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CSW61 REFLECTION: Intergenerational Collaboration: New Insights to Solve Social Ills

Written by  Dustin Knoblauch May 1st, 2017
Dustin Knoblauch Dustin Knoblauch

I am truly thankful to have been a part of organizing WFWPI’s CSW61 parallel event entitled: “Women Fostering Peace and Co-Prosperity: Creating Intergenerational Collaboration sans Arrogance.” It was wonderful to see women across generations and nationalities, come together each week to share ideas, experiences, and constructive criticism to plan such a meaningful event. When I attended the well-received parallel event, I could not have asked for a better send off to my week at the United Nations on behalf of WFWPI.

As with WFWPI’s parallel event, a common theme ran through all the side events: the importance of youth and older generations working together. I was most struck by this in the side event, “The Gambia – Engaging and Providing Structural Strategies that Encourage Women and Girls to Enable Them to Empower Each Other at Every Step of Their Lives.” The discussion centered on the need to end female genital mutilation (FGM), in the Gambia. Honorable Minister Touray spoke of her devotion to the cause. The Minister explained her story of having been a victim of FGM herself. FGM is a 5,000-year-old practice rooted deeply in religion, and has only seen change in the last 50 years. The Minister thanked the young women in the room who are willing to fight for the elimination of FGM through sharing their own stories, using social media and technology, and educating other youth and communities. Their message is that FGM is a practice based on male dominance that negatively impacts the female reproductive system and has a 76% fatality rate.

When I returned from my week at the UN, I was asked about my trip. I find it difficult to put into words how incredible my experience participating in the CSW61 at the UN experience truly was. I attended seven side events, all of which were influential to my identity as a woman, social worker, supervisor, and most importantly, human being. My ongoing answer went something like this, “It was unreal to sit in a room, next to some the most influential people in the world who were all so humble. Everyone was there with the same goal in mind, to work together and advocate for women’s human rights. Although the topics discussed were not particularly uplifting, the overall feel was peaceful, and I could not have asked for a better educational experience.”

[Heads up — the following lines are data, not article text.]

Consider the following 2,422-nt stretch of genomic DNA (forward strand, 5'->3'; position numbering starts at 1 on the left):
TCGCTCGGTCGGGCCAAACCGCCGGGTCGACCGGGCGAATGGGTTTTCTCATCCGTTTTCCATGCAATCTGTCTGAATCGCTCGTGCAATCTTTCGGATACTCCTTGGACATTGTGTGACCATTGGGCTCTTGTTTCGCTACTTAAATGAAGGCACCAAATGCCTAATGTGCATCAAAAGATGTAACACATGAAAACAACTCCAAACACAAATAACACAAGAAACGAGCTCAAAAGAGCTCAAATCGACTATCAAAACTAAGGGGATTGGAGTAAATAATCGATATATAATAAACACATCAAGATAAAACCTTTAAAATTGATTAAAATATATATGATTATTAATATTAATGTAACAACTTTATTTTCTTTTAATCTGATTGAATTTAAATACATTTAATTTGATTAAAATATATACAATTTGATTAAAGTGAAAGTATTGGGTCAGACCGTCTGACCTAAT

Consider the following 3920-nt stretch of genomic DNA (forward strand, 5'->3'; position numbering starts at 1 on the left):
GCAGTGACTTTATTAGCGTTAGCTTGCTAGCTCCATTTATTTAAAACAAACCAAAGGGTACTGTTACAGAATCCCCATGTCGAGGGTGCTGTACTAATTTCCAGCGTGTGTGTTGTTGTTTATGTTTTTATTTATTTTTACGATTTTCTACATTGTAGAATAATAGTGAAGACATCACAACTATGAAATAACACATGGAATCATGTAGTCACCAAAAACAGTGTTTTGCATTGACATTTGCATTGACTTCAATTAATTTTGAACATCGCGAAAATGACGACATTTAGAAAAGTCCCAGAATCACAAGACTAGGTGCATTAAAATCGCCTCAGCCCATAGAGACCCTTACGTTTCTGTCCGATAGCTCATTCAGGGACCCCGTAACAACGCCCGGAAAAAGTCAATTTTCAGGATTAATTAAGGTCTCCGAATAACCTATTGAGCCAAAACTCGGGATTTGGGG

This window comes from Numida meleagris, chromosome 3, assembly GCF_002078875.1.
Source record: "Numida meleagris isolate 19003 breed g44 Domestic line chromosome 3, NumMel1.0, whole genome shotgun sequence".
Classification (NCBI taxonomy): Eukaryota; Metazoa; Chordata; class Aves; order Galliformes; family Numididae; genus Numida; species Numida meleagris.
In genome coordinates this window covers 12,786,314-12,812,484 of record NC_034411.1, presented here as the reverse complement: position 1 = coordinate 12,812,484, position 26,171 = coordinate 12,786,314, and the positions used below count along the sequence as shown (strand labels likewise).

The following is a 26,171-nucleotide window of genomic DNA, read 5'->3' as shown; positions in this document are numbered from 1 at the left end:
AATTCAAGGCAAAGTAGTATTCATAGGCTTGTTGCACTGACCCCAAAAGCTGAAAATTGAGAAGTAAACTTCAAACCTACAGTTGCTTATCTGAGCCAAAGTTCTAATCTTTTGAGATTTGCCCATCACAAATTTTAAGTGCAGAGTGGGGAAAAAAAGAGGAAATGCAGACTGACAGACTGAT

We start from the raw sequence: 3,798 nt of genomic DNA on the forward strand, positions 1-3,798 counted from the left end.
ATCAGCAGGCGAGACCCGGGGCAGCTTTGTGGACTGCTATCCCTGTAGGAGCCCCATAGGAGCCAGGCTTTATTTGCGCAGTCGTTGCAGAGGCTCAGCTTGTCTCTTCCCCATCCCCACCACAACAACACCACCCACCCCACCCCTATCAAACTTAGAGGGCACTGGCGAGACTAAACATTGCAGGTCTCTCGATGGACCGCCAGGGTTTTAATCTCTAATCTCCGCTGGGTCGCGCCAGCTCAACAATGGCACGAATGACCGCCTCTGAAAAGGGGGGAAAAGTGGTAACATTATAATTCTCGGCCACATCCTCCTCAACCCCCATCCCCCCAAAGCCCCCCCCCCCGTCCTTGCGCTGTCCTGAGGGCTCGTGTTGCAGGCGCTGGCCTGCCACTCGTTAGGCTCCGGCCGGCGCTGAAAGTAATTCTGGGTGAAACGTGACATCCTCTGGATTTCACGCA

It was a great honor to take part in the CSW61 at the UN. The Gambia side event was only one part of my overall experience. I found each side event to be very influential. Each event reminded me of the most important skills needed to advocate for fellow women and humans in general, communication and language being at the forefront. In order to have a positive impact on any individual, community, or country, a person must be able to talk to the people and build trust relationships.

I realize that a holistic approach is needed to achieve the necessary success. I will continue to enhance these skills in my social work practice as a mental health professional to further the rights of my community and agency and look forward to my future work with WFWP.